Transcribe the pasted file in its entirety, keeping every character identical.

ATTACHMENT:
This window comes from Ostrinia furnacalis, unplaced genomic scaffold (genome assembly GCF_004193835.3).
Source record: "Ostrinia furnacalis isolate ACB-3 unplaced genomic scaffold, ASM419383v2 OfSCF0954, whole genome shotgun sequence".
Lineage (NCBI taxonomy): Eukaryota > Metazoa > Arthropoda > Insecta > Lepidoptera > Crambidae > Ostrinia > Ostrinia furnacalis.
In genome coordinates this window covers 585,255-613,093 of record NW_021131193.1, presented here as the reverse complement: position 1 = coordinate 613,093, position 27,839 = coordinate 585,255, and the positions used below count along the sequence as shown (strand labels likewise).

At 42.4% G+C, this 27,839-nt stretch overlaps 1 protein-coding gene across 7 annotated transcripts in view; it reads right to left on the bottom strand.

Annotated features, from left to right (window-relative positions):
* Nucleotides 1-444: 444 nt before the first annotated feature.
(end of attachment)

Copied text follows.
This window comes from Ostrinia furnacalis, unplaced genomic scaffold (genome assembly GCF_004193835.3).
Source record: "Ostrinia furnacalis isolate ACB-3 unplaced genomic scaffold, ASM419383v2 OfSCF0954, whole genome shotgun sequence".
Lineage (NCBI taxonomy): Eukaryota > Metazoa > Arthropoda > Insecta > Lepidoptera > Crambidae > Ostrinia > Ostrinia furnacalis.
In genome coordinates this window covers 585,255-613,093 of record NW_021131193.1, presented here as the reverse complement: position 1 = coordinate 613,093, position 27,839 = coordinate 585,255, and the positions used below count along the sequence as shown (strand labels likewise).

At 42.4% G+C, this 27,839-nt stretch overlaps 1 protein-coding gene across 7 annotated transcripts in view; it reads right to left on the bottom strand.

Annotated features, from left to right (window-relative positions):
* Nucleotides 1-444: 444 nt before the first annotated feature.